Whom do you believe
WASHINGTON - The White House forecast yesterday that
food prices would decline by the end of the year, but President
Nixon's committee on food was more cautious. White House
Press Secretary Ronald Ziegler predicted the decline, but the
committee, a division of the cost of living council, would only
forecast that the rate of price increases would lessen.
On the inside ...
h .P. you can find a look at the autonomy of the blind on
the Editoritgl Page . .. . a Richard Glatzer review of the
WASHINGTON (Reuter) -
An American Indian leader
said yesterday that if the gov-
ernment opened fire on the
Indians holed up at Wounded
Knee, 4,000 to 5,000 Indians
elsewhere would launch at-
tacks on U.S. cities.
The leader, Robert Burnette, a
former president of the Rosebud
Sioux tribe of the Dakotas, called
for senior Nixon Administration
j officials to travel to Wounded Knee,
a tiny trading post town in South
Dakota, to hear the Indians' griev-
ances, and to redress wrongs.
"It is the responsibility of Presi-
dent Nixon to settle this matter
without the loss of too many lives,"
Burnette told a press conference.
He was not specific about the
potential uprisings which he said
could be triggered by an armed
confrontation at Wounded Knee,
but said they would take place
wherever there were substantial
numbers of organized Indians.
One, he said, would most certain-
ly be in Washington, and its prime
target would be the U.S. Bureau of
Indian Affairs, which was put un-
der seige by militant Indians last
They captured the Bureau's
headquartersand held it for sev-
eral days, looting it and taking
documents which they said proved
the government had maltreated
the Indian tribes, had not properly
allocated funds provided them by
Congress, and had broken treaties.
ThetIndians at Wounded Knee,
' te stein 1890 of a massacre of
Indians by federal troops, are seek-
ing greater self-determination for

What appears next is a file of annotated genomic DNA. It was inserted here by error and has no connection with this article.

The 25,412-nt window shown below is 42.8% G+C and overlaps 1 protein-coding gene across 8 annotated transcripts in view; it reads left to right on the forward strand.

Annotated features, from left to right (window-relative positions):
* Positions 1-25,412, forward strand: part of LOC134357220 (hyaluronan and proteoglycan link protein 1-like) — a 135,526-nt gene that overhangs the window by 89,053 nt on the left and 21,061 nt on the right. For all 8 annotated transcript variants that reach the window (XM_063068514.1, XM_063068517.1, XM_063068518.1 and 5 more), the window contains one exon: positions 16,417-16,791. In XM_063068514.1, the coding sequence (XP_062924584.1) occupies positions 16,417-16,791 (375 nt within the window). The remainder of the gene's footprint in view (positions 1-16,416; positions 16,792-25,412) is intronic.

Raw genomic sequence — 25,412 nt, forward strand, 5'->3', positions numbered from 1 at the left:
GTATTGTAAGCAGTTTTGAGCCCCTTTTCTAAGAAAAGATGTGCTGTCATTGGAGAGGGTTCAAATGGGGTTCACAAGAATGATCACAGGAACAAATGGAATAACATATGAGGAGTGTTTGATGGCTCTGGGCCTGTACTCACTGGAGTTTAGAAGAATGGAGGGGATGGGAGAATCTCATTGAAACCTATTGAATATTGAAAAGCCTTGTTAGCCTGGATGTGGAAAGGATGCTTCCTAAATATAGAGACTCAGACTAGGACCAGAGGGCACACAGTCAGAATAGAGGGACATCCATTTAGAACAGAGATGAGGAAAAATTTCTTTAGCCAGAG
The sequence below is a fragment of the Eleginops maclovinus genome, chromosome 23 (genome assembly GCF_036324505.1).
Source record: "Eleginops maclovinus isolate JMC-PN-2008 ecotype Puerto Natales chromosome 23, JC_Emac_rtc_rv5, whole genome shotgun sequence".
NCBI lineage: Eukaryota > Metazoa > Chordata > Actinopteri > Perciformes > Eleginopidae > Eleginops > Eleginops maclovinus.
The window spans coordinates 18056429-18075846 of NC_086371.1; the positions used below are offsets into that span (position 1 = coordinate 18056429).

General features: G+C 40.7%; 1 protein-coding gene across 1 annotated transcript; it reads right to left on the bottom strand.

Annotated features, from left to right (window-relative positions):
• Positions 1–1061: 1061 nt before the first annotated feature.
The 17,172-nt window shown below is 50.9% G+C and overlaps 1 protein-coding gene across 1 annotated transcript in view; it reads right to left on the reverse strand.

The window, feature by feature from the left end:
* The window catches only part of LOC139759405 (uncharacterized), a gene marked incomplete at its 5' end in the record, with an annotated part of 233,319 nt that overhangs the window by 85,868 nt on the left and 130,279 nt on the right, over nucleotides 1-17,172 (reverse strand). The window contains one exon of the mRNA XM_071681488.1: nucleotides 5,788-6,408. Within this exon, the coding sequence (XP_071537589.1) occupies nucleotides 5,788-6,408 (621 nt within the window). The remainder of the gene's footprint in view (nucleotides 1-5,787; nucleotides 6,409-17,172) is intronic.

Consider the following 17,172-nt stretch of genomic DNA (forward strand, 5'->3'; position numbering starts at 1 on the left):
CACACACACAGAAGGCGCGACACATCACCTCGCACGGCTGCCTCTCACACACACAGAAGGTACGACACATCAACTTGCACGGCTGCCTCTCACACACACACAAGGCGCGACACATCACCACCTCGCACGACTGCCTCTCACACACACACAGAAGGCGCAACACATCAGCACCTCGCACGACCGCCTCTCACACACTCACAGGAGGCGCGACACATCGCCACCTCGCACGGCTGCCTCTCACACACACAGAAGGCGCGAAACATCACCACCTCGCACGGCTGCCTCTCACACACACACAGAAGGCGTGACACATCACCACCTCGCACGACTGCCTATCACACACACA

They have held the town for the
past 22 days.
SAIGON (AP) - The United
States charged yesterday that
North Vietnam was infiltrating
50,000 fresh troops, 300 tanks
and hundreds of heavy guns in-
to the South.
The statement, made to the
Communist delegation to the
four-party_ Joint Military Com-
mission, was the first official
protest lodged before the board.
U. S. spokesmen claimed
they had "clear and irrefut-
able" proof of the North Vietna-
mese infiltration, i n c Ilu d i n g
photographs, and termed it a
matter of "significant import-
ICJ /L . Lt I
FBI nominee to talk
WASHINGTON (Reuter)-Senators yesterday accused the Nixon
administration of trying to "muzzle" FBI Acting Director Patrick
Gray when he refused to discuss the bugging of Democratic party
headquarters last June.
Gray told the Senate Judiciary Committee, which is considering
his nomination as director, he had been instructed by Attorney General
Richard Kleindienst to make FBI files on the bugging available only
to the committee chairman and to the two legal advisors on the
On the basis of this he refused to answer more than a dozen times
questions by liberal Democrats, which he characterized as dealing
substantively with the bugging case.
Sen. John Tunney, (D-Calif.) said Kleindienst's action "clearly
demonstrates, that the attorney general is concerned about revelations
contained in the Watergate file. We have learned some things from
information provided by Mr. Gray; the question is how much more is
there in those files."
Seven men, including two former White House aides, have been
found guilty in the bugging case and are awaiting sentence.
Liberal Democrats strongly criticized Gray's refusal to answer and
charged the attorney general was trying to "muzzle" him.
Sen. Birch Bayh (D.-Ind.) told reporters after the hearing: "Mr.
Gray has been given a black eye by the attorney general. The attorney
general makes it look like a cover-up."
Bayh suggested that perhaps Kleindienst should be summoned be-
fore the committee himself to explain why he is "muzzling" Gray.
See GRAY, Page 10
IT'T official admits
scheme against Chile
WASHINGTON (P)-ITT vice
president William Merriam
admitted to the Senate yes-
terday his company pressured
the White House and the
State Department to threaten
Chile with economic collapse. 4
He also claimed that William
Broe, a top CIA official, agreed
with his recommendations to block
the election of Chile's Marxist a '
President Salvador Allende.
Allende "had stolen our property
without compensation," Merriam
Merriam, Who headed the Wash
ington office of International Tele-
phone & Telegraph Corp., acknowl-
edged that the purpose of the pres-
sure was to force Allende "to pay
Merriam added: "That's all we ITT's Merriam
The ITT official, who is now sta---- -
tioned in Italy, was the leadoff wit-
ness as a special Senate foreign
relations subcommittee launched esih aens
exerted on U.S. foreign policy by
large American firms with vast r nt
holdings in other countries. resp on . t